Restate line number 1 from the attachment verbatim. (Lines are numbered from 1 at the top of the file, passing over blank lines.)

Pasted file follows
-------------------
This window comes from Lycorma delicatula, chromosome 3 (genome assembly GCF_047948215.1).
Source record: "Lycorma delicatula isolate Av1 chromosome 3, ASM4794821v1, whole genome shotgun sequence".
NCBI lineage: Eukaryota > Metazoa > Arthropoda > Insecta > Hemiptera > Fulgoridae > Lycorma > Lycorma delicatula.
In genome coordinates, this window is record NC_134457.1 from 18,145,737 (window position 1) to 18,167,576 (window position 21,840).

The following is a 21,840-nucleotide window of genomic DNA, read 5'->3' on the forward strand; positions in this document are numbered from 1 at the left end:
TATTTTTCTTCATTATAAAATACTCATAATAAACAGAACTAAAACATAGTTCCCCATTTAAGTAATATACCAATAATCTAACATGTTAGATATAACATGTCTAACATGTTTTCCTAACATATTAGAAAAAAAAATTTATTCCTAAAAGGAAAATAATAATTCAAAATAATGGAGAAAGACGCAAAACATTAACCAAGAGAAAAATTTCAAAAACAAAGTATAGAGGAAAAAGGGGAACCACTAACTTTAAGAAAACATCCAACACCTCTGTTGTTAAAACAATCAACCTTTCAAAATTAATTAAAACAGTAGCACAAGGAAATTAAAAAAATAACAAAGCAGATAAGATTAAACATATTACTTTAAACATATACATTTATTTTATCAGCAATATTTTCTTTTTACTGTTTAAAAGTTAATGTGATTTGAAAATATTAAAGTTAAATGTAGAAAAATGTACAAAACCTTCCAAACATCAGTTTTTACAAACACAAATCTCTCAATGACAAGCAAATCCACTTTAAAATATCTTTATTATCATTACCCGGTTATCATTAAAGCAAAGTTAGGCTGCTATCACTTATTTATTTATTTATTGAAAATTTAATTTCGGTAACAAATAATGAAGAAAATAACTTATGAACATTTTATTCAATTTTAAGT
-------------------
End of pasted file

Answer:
This window comes from Lycorma delicatula, chromosome 3 (genome assembly GCF_047948215.1).